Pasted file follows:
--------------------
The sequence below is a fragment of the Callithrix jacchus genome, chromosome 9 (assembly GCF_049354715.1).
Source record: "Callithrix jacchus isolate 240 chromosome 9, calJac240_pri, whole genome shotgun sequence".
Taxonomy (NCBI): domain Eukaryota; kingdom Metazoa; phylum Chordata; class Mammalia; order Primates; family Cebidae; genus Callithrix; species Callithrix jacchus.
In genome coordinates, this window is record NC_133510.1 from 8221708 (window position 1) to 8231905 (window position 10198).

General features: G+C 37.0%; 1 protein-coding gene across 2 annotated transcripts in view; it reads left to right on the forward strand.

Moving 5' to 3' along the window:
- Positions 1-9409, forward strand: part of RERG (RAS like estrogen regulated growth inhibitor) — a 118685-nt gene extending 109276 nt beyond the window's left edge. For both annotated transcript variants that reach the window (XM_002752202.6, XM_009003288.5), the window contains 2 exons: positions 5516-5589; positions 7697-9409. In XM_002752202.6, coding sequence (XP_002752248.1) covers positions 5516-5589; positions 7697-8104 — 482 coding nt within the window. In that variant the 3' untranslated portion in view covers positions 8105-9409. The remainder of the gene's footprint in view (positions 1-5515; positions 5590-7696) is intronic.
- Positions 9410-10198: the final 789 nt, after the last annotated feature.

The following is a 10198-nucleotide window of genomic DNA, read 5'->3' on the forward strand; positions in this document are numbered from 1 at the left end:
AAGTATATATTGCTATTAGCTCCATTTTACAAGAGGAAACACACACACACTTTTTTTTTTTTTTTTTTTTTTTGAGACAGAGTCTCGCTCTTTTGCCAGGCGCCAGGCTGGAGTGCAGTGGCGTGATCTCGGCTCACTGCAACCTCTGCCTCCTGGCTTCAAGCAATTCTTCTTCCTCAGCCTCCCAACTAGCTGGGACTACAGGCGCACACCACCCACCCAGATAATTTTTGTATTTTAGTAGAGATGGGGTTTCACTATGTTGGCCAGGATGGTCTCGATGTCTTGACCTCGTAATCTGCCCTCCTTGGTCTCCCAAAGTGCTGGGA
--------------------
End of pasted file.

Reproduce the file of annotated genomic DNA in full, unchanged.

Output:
The sequence below is a fragment of the Callithrix jacchus genome, chromosome 9 (assembly GCF_049354715.1).
Source record: "Callithrix jacchus isolate 240 chromosome 9, calJac240_pri, whole genome shotgun sequence".
Taxonomy (NCBI): domain Eukaryota; kingdom Metazoa; phylum Chordata; class Mammalia; order Primates; family Cebidae; genus Callithrix; species Callithrix jacchus.
In genome coordinates, this window is record NC_133510.1 from 8221708 (window position 1) to 8231905 (window position 10198).

General features: G+C 37.0%; 1 protein-coding gene across 2 annotated transcripts in view; it reads left to right on the forward strand.

Moving 5' to 3' along the window:
- Positions 1-9409, forward strand: part of RERG (RAS like estrogen regulated growth inhibitor) — a 118685-nt gene extending 109276 nt beyond the window's left edge. For both annotated transcript variants that reach the window (XM_002752202.6, XM_009003288.5), the window contains 2 exons: positions 5516-5589; positions 7697-9409. In XM_002752202.6, coding sequence (XP_002752248.1) covers positions 5516-5589; positions 7697-8104 — 482 coding nt within the window. In that variant the 3' untranslated portion in view covers positions 8105-9409. The remainder of the gene's footprint in view (positions 1-5515; positions 5590-7696) is intronic.
- Positions 9410-10198: the final 789 nt, after the last annotated feature.

The following is a 10198-nucleotide window of genomic DNA, read 5'->3' on the forward strand; positions in this document are numbered from 1 at the left end:
AAGTATATATTGCTATTAGCTCCATTTTACAAGAGGAAACACACACACACTTTTTTTTTTTTTTTTTTTTTTTGAGACAGAGTCTCGCTCTTTTGCCAGGCGCCAGGCTGGAGTGCAGTGGCGTGATCTCGGCTCACTGCAACCTCTGCCTCCTGGCTTCAAGCAATTCTTCTTCCTCAGCCTCCCAACTAGCTGGGACTACAGGCGCACACCACCCACCCAGATAATTTTTGTATTTTAGTAGAGATGGGGTTTCACTATGTTGGCCAGGATGGTCTCGATGTCTTGACCTCGTAATCTGCCCTCCTTGGTCTCCCAAAGTGCTGGGA